And Fred Clark at Slacktivist rightly brings the focus back to (one of) the biggest issues with Driscoll’s attempts to apologize for his comments as William Wallace II:
Everything Driscoll identifies as bad, weak, dirty or evil he characterizes as feminine.
Everything Driscoll identifies as feminine he characterizes as bad, weak, dirty or evil.
This is what he believes. This is the gospel that Mark Driscoll preaches: All that is feminine is bad, weak, dirty and evil. All who are female are bad, weak, dirty and evil.
In a sense, Driscoll’s so-called “apology” only reinforces and restates his gospel of misogyny. He apologizes for his tone and his language because, in his eyes, repeatedly comparing his targets to women is the worst possible thing anyone could say.
Driscoll’s apology acknowledges that this gospel of misogyny is hurtful and offensive, but he still does not seem to understand that it is also a lie. He doesn’t understand that he is simply wrong — that his head and his heart are overflowing with a lot of seriously warped, messed-up delusions about men and women, masculinity and femininity.
And then, on Sunday morning, the protest occurred. Most accounts suggest it was fairly uneventful, as Mars Hill didn’t directly respond.
Spiritual Abuse watchdog blogger JulieAnne provides a thorough Storify recap:
I’m glad they got out there and protested. I’m hoping that current members are quietly reading and absorbing the Internet noise on the situation and making their own decisions, and not just listening to whatever’s coming down from a Mars Hill pulpit or middle level leadership memo. I think the coverage is important, but I have to agree with Elizabeth Esther: the best way to keep the heat on Driscoll and shining hope for his church members is to show spiritual abuse recovery happening in other, similar realms. Moving on from SGM abuse happened best for me when I plopped myself down in an Episcopal church where no one had ever heard of SGM and nothing there was anything like what I’d grown up with in SGM, and I was able to just soak up the alternative culture without any signifying bridge to the places I’d come from. There is spirituality and life that isn’t defined by or in any way connected to my past, and that was the best antidote to the megalomania myopia of cult-brain thinking.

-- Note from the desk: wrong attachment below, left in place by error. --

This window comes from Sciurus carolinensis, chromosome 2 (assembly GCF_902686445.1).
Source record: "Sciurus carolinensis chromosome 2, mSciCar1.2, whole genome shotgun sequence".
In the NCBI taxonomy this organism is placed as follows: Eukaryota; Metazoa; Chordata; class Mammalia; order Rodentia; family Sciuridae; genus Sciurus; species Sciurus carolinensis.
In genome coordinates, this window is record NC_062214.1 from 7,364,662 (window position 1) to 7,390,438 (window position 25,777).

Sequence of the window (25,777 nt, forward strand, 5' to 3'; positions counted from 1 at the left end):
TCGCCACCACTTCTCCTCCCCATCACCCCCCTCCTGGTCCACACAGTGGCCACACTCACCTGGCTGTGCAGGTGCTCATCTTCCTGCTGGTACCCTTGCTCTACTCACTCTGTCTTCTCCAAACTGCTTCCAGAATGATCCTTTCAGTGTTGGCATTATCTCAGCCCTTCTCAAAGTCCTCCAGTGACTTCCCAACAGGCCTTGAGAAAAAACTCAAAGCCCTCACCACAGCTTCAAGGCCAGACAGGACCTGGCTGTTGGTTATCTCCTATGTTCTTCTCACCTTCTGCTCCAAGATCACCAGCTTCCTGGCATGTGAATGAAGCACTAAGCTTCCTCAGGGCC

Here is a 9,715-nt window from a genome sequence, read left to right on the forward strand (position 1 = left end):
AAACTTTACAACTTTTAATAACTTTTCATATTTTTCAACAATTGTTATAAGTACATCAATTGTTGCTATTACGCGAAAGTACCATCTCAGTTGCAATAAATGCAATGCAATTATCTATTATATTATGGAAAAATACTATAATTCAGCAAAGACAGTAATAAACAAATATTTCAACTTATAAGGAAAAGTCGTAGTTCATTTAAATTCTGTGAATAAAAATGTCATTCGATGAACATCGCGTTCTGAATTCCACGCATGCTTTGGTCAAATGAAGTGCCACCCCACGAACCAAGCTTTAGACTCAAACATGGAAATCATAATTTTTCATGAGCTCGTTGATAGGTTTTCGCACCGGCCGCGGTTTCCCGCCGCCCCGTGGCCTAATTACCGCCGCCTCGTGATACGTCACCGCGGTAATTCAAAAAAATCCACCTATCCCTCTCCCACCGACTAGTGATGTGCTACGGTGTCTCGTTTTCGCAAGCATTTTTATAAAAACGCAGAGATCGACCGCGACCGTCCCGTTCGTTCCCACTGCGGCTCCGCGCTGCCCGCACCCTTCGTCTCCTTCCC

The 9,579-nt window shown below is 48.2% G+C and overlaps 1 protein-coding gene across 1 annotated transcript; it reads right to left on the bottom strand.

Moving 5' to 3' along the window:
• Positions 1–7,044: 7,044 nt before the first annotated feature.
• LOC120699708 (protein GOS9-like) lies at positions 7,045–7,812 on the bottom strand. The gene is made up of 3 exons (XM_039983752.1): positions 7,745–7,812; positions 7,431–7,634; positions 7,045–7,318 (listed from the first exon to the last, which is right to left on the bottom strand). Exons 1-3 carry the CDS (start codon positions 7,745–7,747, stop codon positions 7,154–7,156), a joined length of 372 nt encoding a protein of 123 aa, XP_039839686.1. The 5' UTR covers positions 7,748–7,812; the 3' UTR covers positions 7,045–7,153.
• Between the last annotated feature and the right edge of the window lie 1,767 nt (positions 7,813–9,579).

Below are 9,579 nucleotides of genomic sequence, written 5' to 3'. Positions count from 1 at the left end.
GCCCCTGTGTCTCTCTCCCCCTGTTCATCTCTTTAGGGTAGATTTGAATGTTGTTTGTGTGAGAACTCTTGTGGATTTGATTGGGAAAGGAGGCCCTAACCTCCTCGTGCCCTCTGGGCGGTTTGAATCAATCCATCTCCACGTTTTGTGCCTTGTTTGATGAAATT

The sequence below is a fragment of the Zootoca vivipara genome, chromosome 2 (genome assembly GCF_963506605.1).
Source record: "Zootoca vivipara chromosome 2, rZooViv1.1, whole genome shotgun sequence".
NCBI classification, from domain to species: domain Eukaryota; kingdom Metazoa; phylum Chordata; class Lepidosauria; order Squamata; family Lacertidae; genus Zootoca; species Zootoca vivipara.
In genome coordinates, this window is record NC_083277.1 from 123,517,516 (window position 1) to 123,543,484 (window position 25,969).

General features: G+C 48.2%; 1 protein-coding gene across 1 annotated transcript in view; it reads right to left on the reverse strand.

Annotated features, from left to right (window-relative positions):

Calling for Driscoll’s resignation is not useless, however, and I think it’s appropriate. I also think it’s appropriate to be suspicious of his apology. But the best solution here is to remind his church members that they have the power of voting with their feet. Dismantling Driscoll’s power trip will only truly happen when he’s finding himself talking to half-empty auditoriums and looking at taking out a loan to make up for lost donations. I don’t know if there’s hope for a narcissist on a power high who is dismissive of therapy, but I do know that the most effective way of ending a narcissist’s ability to abuse is to refuse to enable him. Without a source for his narcissism, he can have no power.
So here’s my suggestion: let’s focus the efforts fueled by our Mark-Driscoll-is-an-asshole rage on inciting his congregants to question him (the protest did this nicely with their “Question Mark” signs) and on getting former Mars Hill pastors to speak up and tell their stories (as they are doing on the We Love Mars Hill blog). The revolution will happen when he finds he has no one’s back to stand on any longer.